McPhail married in May 1909 to Lily Elizabeth Lyon (1890-1986), with whom he had two children, Frances Small and Lily Elizabeth (1914-1951). He began the practice of law in Rockingham and would specialize in "civil cases and land litigation." In November 1912 he was elected as Richmond County's representative to the North Carolina legislature and during the 1913-15 session his "principal efforts were toward eliminating and preventing useless and superfluous measures being passed." He would also serve on the committees on Claims; Corporations; Counties, Cities, Towns and Townships; Expenditures of the House; Internal Improvements; Judiciary No. 2; and Propositions and Grievances.
  Following his term, McPhail continued with his law practice and also held memberships in several local fraternal groups, including the Elks Lodge, the Independent Order of Odd-Fellows, the Masonic order, and the Modern Woodmen of America. On February 1, 1928, Ama Riah McPhail died in Charlotte, North Carolina hospital at the age of just 44, his cause of death being attributed to bronchial pneumonia and acute myocarditis (as per his death certificate.) He was survived by both of his parents, his wife, and two children. Following her death at age 96 in 1986, Lilly Lyon McPhail was interred alongside her husband at the Eastside Cemetery in Rockingham.

From the Wilson Daily Times, February 2, 1928.

Thursday, July 4, 2019

Lillias Burdette Chapin (1864-1920)

From the Raleigh Daily Tribune, March 7, 1897.

  Hailing from Harnett County in North Carolina, Lillias Burdette Chapin is one in a long line of unusually named men who peopled the North Carolina legislature from the late 19th into the mid 20th century. A one-term representative from the above-mentioned county, Chapin was an attorney and farmer who had served as county examiner until his election to the legislature. Born on January 21, 1864, in Beaufort County, North Carolina, Lillias Burdette Chapin was the son of Dr. Ansil Burdette Chapin (1832-1911) and the former Argent Elizabeth Thompson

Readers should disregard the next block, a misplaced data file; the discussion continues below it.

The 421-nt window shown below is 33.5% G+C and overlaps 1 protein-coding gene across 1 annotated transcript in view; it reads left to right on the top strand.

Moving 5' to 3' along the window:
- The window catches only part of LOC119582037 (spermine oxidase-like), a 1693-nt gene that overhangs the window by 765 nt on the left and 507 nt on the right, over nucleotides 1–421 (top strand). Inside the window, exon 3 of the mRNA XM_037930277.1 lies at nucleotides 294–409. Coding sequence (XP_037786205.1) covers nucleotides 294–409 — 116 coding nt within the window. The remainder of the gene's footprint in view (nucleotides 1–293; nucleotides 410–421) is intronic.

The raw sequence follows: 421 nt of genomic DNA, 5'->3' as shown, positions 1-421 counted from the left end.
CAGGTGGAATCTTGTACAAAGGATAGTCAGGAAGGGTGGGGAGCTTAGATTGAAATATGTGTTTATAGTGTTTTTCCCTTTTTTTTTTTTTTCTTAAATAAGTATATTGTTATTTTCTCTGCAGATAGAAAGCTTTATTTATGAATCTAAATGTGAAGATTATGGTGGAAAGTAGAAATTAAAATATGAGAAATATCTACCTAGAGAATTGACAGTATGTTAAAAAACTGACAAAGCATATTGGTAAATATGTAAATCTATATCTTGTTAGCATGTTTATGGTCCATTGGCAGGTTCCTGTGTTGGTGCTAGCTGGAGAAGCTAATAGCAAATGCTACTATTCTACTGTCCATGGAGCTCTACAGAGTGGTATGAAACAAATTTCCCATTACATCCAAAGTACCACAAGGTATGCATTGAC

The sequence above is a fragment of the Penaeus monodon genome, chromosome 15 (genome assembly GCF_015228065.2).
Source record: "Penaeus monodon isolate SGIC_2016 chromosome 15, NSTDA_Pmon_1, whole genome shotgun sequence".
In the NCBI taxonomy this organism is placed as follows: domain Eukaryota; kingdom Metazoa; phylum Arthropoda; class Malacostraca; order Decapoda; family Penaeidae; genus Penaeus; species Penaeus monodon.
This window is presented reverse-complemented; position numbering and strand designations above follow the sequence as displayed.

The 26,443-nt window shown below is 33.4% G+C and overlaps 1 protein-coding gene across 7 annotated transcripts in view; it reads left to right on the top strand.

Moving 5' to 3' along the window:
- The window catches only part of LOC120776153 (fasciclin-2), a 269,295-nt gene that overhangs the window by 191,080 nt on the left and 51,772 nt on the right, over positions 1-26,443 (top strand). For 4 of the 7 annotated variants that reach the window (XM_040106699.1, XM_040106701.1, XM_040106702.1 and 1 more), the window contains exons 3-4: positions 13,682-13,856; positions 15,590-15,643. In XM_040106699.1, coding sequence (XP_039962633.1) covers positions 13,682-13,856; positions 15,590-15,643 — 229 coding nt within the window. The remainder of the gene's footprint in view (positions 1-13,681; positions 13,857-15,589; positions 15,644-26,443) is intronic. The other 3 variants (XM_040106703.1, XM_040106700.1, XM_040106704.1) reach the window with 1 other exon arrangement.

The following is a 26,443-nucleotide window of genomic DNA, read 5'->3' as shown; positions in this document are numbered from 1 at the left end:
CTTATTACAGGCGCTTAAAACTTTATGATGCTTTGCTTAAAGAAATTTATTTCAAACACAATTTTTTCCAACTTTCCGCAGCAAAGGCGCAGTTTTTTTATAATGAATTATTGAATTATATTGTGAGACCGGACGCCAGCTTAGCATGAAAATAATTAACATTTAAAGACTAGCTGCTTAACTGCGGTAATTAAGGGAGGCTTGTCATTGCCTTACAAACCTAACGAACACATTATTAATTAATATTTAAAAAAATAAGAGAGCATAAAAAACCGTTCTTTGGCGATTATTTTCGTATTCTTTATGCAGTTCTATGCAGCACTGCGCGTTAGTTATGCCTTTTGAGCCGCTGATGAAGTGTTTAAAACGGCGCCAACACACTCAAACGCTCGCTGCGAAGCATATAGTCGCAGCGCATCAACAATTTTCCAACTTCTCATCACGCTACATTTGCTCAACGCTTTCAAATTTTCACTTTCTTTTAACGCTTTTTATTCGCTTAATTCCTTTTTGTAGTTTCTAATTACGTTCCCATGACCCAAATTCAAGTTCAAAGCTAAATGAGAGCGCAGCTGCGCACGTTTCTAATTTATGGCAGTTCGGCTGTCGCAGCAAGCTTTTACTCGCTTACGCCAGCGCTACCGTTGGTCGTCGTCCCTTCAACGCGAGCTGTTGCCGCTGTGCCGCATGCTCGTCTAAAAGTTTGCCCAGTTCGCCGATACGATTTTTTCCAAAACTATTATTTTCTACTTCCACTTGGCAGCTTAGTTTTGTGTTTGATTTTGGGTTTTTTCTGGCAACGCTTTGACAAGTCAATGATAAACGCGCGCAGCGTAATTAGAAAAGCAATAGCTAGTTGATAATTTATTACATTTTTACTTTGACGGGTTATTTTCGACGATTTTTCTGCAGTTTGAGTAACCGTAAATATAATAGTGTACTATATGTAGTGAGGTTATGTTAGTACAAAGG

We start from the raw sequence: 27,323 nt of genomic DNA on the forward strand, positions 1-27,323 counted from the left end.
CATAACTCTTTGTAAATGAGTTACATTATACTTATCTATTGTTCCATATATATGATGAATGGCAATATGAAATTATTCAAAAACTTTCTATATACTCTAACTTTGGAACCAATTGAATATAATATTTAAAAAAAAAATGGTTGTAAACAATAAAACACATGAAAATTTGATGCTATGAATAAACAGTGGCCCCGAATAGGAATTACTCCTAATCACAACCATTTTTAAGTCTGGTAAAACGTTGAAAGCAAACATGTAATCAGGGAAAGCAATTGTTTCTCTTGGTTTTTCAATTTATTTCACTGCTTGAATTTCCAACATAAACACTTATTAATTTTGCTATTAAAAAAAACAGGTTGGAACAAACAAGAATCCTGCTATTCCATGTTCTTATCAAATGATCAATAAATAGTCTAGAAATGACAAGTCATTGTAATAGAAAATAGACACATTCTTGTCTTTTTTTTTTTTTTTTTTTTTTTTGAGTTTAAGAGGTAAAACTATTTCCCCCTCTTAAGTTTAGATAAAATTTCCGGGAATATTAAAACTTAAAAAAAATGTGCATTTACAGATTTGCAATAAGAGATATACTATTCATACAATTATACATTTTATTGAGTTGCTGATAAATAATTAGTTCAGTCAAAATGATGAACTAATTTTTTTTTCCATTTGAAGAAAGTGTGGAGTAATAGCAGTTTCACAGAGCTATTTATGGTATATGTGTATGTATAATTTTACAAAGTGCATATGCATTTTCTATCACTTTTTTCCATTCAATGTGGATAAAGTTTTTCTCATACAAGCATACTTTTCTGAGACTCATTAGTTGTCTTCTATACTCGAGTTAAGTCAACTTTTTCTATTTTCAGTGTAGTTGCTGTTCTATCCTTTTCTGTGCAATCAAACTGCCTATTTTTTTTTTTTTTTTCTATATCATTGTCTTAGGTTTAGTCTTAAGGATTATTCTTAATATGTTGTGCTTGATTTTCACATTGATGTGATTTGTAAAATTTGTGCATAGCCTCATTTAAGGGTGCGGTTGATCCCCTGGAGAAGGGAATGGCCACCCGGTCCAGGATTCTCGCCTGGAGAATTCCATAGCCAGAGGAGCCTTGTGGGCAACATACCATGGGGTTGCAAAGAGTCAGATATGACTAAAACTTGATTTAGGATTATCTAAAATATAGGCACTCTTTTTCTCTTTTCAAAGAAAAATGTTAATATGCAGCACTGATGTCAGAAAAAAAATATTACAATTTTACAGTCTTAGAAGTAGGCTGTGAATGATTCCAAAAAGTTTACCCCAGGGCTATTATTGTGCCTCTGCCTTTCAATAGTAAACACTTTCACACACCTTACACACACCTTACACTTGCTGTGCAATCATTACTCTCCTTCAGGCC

Little is known of Chapin's early years, excepting his enrollment at the University of North Carolina in the early 1880s. He studied law from 1886-1887 and afterwards was admitted to the state bar. He would remove to Harnett County around 1888 and began his political career at the local level, winning election as Harnett County examiner, a post he would hold until being elected to the legislature. Chapin married in June 1888 to Fannie McKay (1861-1938), to who he was wed until his death. The couple would have three children, Neill McKay (1889-1961), Francis Burdette (1890-1968) and Isabelle "Belle" McKay Chapin Beckwith (1892-1949).
  Elected to the North Carolina House of Representatives in November 1896 "by a majority of 105 votes", Chapin's near decade long residency in Harnett County was profiled in the March 7, 1897 edition of the Raleigh Daily Tribune, which described him as:
"He is a gentleman who has bright possibilities before him should he take care to take advantage of them. He is one who has the rare knack of winning friends; and what's more, he knows how to keep them. To such men success is easy to reach."
  Lillias Chapin's single term in the legislature extended from 1897-99 and during this session chaired the committee on Federal Relations and also served on the committees on Enrolled Bills, the Judiciary, Immigration, Military Affairs, and Private Bills. Nothing could be found on Chapin's life after the conclusion of his term, excepting notice of his death in Lillington, North Carolina sometime in 1920, when he would have been around 55 years of age. A burial location for Chapin remains unknown at this time, but most likely is at the Summerville Presbyterian Church Cemetery in Lillington, the resting place of his wife Fannie.